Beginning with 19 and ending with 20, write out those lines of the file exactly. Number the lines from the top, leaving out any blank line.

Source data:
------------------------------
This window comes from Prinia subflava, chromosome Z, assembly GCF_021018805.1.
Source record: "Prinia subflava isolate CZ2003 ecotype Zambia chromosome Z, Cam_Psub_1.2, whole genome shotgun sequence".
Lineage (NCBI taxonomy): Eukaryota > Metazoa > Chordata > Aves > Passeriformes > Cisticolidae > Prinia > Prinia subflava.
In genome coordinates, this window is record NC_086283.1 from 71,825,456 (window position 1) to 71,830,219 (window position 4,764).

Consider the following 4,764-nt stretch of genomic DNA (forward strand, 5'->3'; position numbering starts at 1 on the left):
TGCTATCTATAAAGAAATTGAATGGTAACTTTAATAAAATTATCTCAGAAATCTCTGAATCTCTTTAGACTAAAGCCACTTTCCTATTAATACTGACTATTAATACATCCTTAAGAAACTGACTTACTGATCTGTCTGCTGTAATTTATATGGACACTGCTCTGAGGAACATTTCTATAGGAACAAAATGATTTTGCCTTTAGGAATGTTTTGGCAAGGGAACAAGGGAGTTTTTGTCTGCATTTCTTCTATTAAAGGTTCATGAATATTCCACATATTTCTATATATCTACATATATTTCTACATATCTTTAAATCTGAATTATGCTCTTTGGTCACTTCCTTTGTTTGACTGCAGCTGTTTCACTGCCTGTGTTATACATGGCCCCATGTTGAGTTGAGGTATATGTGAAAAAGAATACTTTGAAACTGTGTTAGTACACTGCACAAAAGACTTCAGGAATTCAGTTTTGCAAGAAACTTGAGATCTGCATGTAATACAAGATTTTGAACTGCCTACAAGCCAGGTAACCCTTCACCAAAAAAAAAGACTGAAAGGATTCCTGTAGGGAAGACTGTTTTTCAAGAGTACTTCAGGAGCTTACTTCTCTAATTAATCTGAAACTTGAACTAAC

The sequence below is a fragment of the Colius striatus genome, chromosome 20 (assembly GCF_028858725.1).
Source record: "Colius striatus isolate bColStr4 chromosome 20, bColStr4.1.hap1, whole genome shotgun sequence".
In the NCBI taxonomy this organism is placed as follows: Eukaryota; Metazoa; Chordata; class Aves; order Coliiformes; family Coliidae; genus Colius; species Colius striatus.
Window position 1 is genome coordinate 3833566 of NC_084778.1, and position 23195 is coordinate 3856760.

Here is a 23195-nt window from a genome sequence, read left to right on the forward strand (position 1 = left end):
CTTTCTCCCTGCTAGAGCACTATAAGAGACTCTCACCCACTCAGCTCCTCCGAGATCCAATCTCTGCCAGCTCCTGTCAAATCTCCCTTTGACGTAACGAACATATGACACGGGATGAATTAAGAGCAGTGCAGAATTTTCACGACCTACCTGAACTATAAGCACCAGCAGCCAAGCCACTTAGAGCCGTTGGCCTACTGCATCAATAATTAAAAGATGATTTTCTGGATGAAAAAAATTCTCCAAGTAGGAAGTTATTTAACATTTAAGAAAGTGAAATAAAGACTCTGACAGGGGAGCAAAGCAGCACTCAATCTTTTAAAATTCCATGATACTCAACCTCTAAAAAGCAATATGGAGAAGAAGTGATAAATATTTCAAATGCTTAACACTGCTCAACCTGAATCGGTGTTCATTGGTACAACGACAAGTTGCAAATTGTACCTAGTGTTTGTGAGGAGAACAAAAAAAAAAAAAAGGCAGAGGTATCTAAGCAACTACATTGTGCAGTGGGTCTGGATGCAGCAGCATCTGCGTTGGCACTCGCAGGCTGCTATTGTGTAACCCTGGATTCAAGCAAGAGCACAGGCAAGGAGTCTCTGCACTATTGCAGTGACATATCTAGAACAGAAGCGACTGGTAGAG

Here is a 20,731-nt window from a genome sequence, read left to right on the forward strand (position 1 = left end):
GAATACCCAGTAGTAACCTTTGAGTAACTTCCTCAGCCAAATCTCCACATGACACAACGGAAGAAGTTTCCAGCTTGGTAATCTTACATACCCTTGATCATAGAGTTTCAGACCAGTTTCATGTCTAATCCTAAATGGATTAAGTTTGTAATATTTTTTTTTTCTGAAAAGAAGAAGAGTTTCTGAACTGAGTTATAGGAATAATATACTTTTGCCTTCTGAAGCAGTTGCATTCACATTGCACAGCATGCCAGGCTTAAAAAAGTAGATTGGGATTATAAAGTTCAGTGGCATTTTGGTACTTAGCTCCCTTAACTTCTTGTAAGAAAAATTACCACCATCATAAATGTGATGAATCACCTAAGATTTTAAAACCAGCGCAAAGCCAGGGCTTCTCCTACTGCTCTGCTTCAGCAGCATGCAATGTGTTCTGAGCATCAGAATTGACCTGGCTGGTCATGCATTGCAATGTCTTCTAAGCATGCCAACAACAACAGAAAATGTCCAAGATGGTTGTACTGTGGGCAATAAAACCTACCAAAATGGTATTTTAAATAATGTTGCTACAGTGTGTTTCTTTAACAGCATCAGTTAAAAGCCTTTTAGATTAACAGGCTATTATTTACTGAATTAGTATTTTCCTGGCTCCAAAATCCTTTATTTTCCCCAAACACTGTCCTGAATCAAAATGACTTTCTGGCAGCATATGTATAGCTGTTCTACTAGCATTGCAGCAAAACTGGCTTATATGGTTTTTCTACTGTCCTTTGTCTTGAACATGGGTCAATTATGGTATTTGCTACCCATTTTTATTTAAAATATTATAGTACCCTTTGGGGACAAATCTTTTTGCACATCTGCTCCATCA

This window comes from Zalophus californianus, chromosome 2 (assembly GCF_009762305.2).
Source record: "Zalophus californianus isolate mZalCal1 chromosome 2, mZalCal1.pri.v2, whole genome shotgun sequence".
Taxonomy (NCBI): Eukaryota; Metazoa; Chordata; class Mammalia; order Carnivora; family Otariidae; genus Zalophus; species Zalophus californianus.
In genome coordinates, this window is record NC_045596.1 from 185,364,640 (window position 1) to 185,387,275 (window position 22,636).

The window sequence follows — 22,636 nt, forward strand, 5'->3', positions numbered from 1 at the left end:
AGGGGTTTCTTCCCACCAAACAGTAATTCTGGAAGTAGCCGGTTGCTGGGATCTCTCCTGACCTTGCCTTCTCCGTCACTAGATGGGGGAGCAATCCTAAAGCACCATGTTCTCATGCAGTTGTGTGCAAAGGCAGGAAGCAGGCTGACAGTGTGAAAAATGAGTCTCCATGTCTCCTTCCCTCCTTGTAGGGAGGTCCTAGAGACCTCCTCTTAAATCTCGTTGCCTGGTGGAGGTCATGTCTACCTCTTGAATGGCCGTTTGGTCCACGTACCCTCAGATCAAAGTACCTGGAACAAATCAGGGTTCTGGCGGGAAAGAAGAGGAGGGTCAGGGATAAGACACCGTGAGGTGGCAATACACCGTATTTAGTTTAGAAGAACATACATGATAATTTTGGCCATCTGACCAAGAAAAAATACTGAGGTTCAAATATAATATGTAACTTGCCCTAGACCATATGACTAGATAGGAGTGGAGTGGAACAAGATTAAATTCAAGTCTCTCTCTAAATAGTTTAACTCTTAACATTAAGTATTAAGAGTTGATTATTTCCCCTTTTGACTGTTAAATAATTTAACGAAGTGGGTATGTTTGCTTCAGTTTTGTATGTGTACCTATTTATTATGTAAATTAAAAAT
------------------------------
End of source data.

The window sequence follows — 22,636 nt, forward strand, 5'->3', positions numbered from 1 at the left end:
AGGGGTTTCTTCCCACCAAACAGTAATTCTGGAAGTAGCCGGTTGCTGGGATCTCTCCTGACCTTGCCTTCTCCGTCACTAGATGGGGGAGCAATCCTAAAGCACCATGTTCTCATGCAGTTGTGTGCAAAGGCAGGAAGCAGGCTGACAGTGTGAAAAATGAGTCTCCATGTCTCCTTCCCTCCTTGTAGGGAGGTCCTAGAGACCTCCTCTTAAATCTCGTTGCCTGGTGGAGGTCATGTCTACCTCTTGAATGGCCGTTTGGTCCACGTACCCTCAGATCAAAGTACCTGGAACAAATCAGGGTTCTGGCGGGAAAGAAGAGGAGGGTCAGGGATAAGACACCGTGAGGTGGCAATACACCGTATTTAGTTTAGAAGAACATACATGATAATTTTGGCCATCTGACCAAGAAAAAATACTGAGGTTCAAATATAATATGTAACTTGCCCTAGACCATATGACTAGATAGGAGTGGAGTGGAACAAGATTAAATTCAAGTCTCTCTCTAAATAGTTTAACTCTTAACATTAAGTATTAAGAGTTGATTATTTCCCCTTTTGACTGTTAAATAATTTAACGAAGTGGGTATGTTTGCTTCAGTTTTGTATGTGTACCTATTTATTATGTAAATTAAAAAT